Confusion reigned supreme during the launch of a Verizon gigabit internet plan that was to cost $70 a month. For one, an announcement by Verizon Communications had said that the service would be accessed by over 8 million homes at the start. The telecommunications giant, however, failed to indicate that the price of $70 would apply only to those who are not already signed up for Verizon FiOS. Customers who tried to upgrade when they already had FiOS were informed that it would cost them $200 per month.
Clarification from Verizon
According to Verizon, customers who are already signed up for the 750Mbps service can upgrade to the gigabit service and their monthly bill will be reduced to $80. Those who are signed up for the 100Mbps speed will be able to upgrade and they will only be charged $30 more per month. Customers who are signed up for the 150Mbps service and want to upgrade will get charged an extra $20 a month.
Another confusion that Verizon had to clear up was the fact that the $70 monthly charge was a promotional price only and would be available for a limited time. The confusion was made worse by the fact that Verizon’s online ordering system said otherwise.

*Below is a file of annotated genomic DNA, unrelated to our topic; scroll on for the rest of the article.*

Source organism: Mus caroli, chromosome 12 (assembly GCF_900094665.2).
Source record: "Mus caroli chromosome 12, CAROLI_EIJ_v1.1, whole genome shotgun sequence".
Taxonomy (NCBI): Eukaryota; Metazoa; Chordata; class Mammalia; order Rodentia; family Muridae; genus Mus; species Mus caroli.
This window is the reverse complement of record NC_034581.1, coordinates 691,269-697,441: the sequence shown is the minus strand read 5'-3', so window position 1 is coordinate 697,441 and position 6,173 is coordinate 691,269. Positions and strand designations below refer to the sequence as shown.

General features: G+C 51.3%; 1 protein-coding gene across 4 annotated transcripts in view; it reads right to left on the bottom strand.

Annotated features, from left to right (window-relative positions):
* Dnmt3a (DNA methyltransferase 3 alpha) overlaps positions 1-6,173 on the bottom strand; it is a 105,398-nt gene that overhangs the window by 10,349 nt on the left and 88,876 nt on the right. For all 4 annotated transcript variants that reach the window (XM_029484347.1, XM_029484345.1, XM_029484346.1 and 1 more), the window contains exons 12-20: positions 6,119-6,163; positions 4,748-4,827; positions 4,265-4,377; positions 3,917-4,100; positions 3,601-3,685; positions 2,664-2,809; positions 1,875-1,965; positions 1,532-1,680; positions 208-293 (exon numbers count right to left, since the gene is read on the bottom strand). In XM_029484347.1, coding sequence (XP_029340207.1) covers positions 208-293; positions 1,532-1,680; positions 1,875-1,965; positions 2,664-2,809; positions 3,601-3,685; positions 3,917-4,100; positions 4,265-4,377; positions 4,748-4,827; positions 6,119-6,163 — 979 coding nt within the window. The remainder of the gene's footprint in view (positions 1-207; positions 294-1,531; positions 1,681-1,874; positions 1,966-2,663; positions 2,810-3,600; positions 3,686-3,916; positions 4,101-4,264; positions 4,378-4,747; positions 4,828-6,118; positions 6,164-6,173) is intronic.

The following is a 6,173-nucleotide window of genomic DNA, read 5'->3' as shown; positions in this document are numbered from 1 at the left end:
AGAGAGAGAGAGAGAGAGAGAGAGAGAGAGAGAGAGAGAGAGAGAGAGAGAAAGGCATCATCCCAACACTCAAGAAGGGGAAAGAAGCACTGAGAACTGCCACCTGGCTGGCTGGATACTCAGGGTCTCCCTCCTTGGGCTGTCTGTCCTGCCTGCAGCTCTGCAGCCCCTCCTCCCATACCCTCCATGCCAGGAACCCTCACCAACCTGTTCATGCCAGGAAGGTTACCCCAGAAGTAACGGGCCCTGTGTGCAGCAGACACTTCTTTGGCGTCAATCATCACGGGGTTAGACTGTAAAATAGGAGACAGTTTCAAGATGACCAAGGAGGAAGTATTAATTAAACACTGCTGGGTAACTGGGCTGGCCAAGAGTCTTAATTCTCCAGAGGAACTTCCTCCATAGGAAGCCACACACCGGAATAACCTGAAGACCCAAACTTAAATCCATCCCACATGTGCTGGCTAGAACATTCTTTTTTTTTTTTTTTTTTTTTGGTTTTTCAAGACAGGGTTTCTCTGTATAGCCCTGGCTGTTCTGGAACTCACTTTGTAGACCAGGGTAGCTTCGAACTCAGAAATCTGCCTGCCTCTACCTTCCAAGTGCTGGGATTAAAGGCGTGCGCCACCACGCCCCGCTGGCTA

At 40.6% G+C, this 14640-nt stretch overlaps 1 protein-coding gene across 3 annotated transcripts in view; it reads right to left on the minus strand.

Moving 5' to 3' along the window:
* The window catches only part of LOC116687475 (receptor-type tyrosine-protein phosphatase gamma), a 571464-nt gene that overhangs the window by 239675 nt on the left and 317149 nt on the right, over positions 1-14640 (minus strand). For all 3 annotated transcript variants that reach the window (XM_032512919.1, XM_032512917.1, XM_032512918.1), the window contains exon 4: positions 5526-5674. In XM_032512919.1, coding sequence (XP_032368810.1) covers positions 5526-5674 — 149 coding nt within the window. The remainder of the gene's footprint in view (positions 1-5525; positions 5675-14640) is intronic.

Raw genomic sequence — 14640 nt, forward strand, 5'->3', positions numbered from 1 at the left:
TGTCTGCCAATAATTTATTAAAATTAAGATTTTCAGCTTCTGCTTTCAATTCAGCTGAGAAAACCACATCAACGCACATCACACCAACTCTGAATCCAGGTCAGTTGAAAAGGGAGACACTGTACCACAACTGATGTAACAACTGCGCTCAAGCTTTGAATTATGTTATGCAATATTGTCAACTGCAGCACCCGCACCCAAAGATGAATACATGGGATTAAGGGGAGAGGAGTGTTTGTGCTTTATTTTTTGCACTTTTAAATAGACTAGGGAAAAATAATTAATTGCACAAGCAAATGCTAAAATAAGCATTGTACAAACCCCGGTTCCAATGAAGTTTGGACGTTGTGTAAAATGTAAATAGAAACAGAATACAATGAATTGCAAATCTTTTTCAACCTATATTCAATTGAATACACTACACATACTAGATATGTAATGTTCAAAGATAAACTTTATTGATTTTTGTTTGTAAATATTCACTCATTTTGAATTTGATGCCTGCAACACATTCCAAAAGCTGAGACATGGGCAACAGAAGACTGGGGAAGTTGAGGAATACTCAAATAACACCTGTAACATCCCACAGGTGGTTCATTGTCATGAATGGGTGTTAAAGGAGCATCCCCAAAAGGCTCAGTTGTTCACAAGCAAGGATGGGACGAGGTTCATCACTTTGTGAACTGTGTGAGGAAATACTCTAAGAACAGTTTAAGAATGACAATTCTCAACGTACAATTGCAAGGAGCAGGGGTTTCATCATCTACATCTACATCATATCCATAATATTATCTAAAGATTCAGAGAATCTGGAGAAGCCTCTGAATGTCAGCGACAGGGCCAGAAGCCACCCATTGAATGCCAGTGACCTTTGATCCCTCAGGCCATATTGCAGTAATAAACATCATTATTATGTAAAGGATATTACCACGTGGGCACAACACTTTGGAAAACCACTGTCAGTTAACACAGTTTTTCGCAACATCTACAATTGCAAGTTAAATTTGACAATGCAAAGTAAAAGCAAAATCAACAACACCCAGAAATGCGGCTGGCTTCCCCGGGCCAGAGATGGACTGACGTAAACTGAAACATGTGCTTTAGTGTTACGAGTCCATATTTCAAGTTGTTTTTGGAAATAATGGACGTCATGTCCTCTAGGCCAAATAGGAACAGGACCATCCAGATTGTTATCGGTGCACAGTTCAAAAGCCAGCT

Router leasing charges
After the expiry of the promotional period, customers will also have to pay a monthly leasing fee for the Verizon FiOS router and this will cost $10 per month. Alternatively, customers can choose to pay a one-time fee of $150 for the router if they don’t already have one. Other extra charges that add to the cost include fees, taxes and Verizon charges which vary based on location.
Besides confusion on price, frustration was also caused to existing customers who wanted to upgrade. However, they can only upgrade after April 30 since Verizon still has to make some changes to its IT system.
The improvement to a gigabit service has been attributed to the fine tuning of network hardware and fine-tuned diagnostics. However, the service does not exactly reach 1Gbps as the average speeds as measured by Verizon are 880Mbps upstream and 940Mbps downstream. The 8 million homes that will be reached are locations such as Washington D.C, Providence, Boston, Hampton Roads and Richmond in Virginia, Philadelphia, New Jersey and New York.